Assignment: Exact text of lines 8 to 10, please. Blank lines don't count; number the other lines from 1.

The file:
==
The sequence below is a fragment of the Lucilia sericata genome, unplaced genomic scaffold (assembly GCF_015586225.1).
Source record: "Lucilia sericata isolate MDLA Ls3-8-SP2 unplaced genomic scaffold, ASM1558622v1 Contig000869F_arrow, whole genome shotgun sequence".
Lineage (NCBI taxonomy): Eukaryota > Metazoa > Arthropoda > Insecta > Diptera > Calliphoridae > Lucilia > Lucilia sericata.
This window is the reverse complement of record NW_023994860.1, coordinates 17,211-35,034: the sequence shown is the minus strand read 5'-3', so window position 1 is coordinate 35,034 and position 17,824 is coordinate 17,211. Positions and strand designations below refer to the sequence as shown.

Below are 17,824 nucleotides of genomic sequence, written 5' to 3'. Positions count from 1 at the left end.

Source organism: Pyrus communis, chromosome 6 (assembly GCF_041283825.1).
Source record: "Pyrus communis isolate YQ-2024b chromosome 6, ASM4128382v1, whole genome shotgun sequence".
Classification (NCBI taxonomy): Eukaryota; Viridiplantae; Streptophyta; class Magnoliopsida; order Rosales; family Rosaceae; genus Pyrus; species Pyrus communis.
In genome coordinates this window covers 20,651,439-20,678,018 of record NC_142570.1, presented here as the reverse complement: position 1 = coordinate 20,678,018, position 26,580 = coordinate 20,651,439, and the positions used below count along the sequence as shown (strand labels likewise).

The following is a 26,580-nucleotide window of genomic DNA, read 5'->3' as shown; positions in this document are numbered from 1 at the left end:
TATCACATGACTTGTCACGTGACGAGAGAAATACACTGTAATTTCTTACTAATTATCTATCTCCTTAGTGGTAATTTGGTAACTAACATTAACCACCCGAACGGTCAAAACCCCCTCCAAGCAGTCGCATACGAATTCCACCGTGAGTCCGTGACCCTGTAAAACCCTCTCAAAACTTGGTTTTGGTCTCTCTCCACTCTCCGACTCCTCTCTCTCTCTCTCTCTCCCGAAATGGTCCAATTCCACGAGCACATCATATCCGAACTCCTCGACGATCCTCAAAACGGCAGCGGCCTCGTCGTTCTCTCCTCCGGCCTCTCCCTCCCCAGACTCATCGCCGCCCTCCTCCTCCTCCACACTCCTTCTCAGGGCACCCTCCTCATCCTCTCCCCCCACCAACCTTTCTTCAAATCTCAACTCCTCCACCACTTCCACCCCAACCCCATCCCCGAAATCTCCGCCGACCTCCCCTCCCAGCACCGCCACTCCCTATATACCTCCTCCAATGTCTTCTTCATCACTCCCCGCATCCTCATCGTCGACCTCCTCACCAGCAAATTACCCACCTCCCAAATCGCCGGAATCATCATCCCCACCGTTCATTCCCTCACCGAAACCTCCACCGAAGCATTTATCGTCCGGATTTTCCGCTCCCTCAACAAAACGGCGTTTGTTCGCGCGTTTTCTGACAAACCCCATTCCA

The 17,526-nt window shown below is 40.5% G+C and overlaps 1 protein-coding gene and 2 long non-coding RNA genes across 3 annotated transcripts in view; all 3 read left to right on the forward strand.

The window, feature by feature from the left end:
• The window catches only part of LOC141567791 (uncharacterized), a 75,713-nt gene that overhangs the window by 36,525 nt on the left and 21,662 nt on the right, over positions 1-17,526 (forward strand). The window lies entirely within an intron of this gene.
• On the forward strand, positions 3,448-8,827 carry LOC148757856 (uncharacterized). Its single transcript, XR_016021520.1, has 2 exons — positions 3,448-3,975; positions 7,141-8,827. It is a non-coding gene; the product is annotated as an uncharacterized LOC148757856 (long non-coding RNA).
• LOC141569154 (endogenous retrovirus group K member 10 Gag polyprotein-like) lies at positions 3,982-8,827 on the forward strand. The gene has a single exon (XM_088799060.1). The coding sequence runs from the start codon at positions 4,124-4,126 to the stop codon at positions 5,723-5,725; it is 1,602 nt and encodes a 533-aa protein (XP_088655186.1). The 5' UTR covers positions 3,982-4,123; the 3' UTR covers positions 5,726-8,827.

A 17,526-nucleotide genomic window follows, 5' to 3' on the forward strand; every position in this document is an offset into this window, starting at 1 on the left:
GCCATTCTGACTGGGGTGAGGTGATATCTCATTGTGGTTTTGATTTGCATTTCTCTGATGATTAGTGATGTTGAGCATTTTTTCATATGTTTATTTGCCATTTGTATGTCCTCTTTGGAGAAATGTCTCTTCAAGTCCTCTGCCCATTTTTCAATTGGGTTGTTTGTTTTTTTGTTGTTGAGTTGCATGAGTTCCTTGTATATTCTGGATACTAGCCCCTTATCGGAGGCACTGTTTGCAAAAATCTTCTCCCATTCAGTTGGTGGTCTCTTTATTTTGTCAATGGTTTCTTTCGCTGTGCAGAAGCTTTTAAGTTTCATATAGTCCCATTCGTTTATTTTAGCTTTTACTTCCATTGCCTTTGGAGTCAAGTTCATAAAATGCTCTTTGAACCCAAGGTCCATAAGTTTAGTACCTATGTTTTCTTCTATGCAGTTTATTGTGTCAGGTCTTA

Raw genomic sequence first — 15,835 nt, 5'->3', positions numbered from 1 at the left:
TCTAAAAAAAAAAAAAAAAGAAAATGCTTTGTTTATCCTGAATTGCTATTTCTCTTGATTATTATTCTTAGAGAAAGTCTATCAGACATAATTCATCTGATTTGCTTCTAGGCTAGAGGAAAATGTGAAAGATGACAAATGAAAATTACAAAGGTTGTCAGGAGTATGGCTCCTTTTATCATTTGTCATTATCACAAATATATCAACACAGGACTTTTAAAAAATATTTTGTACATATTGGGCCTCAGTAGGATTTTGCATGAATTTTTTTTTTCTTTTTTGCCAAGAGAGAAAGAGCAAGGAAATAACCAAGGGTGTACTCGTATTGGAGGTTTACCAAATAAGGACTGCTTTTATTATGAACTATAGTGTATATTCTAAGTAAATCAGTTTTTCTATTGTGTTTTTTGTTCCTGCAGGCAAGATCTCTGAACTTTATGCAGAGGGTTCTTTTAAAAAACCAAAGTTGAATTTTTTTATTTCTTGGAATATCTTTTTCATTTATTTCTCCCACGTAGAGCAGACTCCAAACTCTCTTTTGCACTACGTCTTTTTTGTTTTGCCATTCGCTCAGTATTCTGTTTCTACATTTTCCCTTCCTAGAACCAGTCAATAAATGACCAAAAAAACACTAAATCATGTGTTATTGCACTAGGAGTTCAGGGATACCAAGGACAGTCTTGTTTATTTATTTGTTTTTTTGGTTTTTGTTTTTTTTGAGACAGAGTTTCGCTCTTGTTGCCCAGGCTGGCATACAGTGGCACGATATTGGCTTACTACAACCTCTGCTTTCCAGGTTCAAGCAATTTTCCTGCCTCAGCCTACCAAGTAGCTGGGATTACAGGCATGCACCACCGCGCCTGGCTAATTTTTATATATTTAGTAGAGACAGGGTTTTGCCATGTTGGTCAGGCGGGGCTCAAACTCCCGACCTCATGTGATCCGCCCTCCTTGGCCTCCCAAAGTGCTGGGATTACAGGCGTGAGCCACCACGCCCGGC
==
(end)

Classification (NCBI taxonomy): Eukaryota; Viridiplantae; Streptophyta; class Magnoliopsida; order Rosales; family Rosaceae; genus Pyrus; species Pyrus communis.
In genome coordinates this window covers 20,651,439-20,678,018 of record NC_142570.1, presented here as the reverse complement: position 1 = coordinate 20,678,018, position 26,580 = coordinate 20,651,439, and the positions used below count along the sequence as shown (strand labels likewise).

The following is a 26,580-nucleotide window of genomic DNA, read 5'->3' as shown; positions in this document are numbered from 1 at the left end: